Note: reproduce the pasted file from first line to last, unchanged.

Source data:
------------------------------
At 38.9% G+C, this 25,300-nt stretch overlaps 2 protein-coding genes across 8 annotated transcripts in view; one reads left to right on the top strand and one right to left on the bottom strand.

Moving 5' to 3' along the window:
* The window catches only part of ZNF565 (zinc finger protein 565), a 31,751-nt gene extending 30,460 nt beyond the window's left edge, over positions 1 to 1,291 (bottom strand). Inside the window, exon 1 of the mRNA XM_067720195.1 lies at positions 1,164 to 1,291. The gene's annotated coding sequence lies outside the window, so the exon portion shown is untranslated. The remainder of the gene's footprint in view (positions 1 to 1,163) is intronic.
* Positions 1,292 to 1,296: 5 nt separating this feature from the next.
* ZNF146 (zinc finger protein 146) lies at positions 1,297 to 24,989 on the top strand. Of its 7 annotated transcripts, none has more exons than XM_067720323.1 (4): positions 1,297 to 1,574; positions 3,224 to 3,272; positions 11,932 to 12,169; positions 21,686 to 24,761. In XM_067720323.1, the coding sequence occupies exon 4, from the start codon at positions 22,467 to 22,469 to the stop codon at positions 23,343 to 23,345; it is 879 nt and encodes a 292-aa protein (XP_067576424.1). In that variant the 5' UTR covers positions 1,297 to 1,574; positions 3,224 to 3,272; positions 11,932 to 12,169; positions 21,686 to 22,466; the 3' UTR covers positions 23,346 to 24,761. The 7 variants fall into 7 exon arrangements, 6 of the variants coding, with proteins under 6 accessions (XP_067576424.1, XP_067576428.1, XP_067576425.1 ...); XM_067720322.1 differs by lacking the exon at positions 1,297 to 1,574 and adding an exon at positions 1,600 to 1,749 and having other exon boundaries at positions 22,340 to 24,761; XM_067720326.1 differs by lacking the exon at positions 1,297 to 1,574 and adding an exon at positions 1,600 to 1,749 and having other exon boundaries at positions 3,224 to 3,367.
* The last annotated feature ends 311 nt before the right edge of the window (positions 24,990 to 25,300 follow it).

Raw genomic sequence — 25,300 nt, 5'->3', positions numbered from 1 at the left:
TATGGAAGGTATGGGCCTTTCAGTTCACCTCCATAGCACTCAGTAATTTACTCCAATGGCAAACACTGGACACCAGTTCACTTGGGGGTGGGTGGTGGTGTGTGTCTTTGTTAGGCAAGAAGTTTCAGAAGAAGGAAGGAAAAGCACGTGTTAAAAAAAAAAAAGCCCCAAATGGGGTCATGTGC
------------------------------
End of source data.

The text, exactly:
At 38.9% G+C, this 25,300-nt stretch overlaps 2 protein-coding genes across 8 annotated transcripts in view; one reads left to right on the top strand and one right to left on the bottom strand.

Moving 5' to 3' along the window:
* The window catches only part of ZNF565 (zinc finger protein 565), a 31,751-nt gene extending 30,460 nt beyond the window's left edge, over positions 1 to 1,291 (bottom strand). Inside the window, exon 1 of the mRNA XM_067720195.1 lies at positions 1,164 to 1,291. The gene's annotated coding sequence lies outside the window, so the exon portion shown is untranslated. The remainder of the gene's footprint in view (positions 1 to 1,163) is intronic.
* Positions 1,292 to 1,296: 5 nt separating this feature from the next.
* ZNF146 (zinc finger protein 146) lies at positions 1,297 to 24,989 on the top strand. Of its 7 annotated transcripts, none has more exons than XM_067720323.1 (4): positions 1,297 to 1,574; positions 3,224 to 3,272; positions 11,932 to 12,169; positions 21,686 to 24,761. In XM_067720323.1, the coding sequence occupies exon 4, from the start codon at positions 22,467 to 22,469 to the stop codon at positions 23,343 to 23,345; it is 879 nt and encodes a 292-aa protein (XP_067576424.1). In that variant the 5' UTR covers positions 1,297 to 1,574; positions 3,224 to 3,272; positions 11,932 to 12,169; positions 21,686 to 22,466; the 3' UTR covers positions 23,346 to 24,761. The 7 variants fall into 7 exon arrangements, 6 of the variants coding, with proteins under 6 accessions (XP_067576424.1, XP_067576428.1, XP_067576425.1 ...); XM_067720322.1 differs by lacking the exon at positions 1,297 to 1,574 and adding an exon at positions 1,600 to 1,749 and having other exon boundaries at positions 22,340 to 24,761; XM_067720326.1 differs by lacking the exon at positions 1,297 to 1,574 and adding an exon at positions 1,600 to 1,749 and having other exon boundaries at positions 3,224 to 3,367.
* The last annotated feature ends 311 nt before the right edge of the window (positions 24,990 to 25,300 follow it).

Raw genomic sequence — 25,300 nt, 5'->3', positions numbered from 1 at the left:
TATGGAAGGTATGGGCCTTTCAGTTCACCTCCATAGCACTCAGTAATTTACTCCAATGGCAAACACTGGACACCAGTTCACTTGGGGGTGGGTGGTGGTGTGTGTCTTTGTTAGGCAAGAAGTTTCAGAAGAAGGAAGGAAAAGCACGTGTTAAAAAAAAAAAAGCCCCAAATGGGGTCATGTGC